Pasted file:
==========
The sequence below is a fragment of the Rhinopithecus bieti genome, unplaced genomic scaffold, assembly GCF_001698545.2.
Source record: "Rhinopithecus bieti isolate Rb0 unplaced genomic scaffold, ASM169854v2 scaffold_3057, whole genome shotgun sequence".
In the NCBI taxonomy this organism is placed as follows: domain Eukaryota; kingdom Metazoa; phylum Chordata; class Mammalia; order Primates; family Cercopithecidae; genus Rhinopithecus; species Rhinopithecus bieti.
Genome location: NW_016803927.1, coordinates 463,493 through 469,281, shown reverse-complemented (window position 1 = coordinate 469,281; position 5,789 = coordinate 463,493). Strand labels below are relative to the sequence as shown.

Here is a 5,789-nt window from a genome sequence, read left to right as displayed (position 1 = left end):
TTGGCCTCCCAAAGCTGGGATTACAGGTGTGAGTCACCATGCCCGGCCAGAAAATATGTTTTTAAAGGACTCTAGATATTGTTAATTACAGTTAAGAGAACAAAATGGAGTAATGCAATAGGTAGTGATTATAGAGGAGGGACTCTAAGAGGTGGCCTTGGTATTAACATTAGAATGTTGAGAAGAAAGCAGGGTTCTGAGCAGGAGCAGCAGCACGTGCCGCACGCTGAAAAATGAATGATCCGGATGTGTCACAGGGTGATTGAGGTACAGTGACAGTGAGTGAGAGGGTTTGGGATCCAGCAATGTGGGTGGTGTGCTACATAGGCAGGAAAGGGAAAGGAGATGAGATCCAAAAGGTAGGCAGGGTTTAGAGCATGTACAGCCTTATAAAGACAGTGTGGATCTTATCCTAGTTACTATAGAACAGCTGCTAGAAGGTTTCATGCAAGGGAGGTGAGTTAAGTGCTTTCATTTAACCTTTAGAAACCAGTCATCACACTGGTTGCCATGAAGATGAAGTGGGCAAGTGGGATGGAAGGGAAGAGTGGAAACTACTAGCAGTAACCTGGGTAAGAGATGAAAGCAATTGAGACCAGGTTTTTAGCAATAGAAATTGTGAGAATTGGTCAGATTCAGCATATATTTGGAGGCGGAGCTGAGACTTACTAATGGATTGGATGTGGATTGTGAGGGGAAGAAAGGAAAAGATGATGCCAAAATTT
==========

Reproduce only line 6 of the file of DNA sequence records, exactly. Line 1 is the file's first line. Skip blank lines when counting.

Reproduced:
TTGGCCTCCCAAAGCTGGGATTACAGGTGTGAGTCACCATGCCCGGCCAGAAAATATGTTTTTAAAGGACTCTAGATATTGTTAATTACAGTTAAGAGAACAAAATGGAGTAATGCAATAGGTAGTGATTATAGAGGAGGGACTCTAAGAGGTGGCCTTGGTATTAACATTAGAATGTTGAGAAGAAAGCAGGGTTCTGAGCAGGAGCAGCAGCACGTGCCGCACGCTGAAAAATGAATGATCCGGATGTGTCACAGGGTGATTGAGGTACAGTGACAGTGAGTGAGAGGGTTTGGGATCCAGCAATGTGGGTGGTGTGCTACATAGGCAGGAAAGGGAAAGGAGATGAGATCCAAAAGGTAGGCAGGGTTTAGAGCATGTACAGCCTTATAAAGACAGTGTGGATCTTATCCTAGTTACTATAGAACAGCTGCTAGAAGGTTTCATGCAAGGGAGGTGAGTTAAGTGCTTTCATTTAACCTTTAGAAACCAGTCATCACACTGGTTGCCATGAAGATGAAGTGGGCAAGTGGGATGGAAGGGAAGAGTGGAAACTACTAGCAGTAACCTGGGTAAGAGATGAAAGCAATTGAGACCAGGTTTTTAGCAATAGAAATTGTGAGAATTGGTCAGATTCAGCATATATTTGGAGGCGGAGCTGAGACTTACTAATGGATTGGATGTGGATTGTGAGGGGAAGAAAGGAAAAGATGATGCCAAAATTT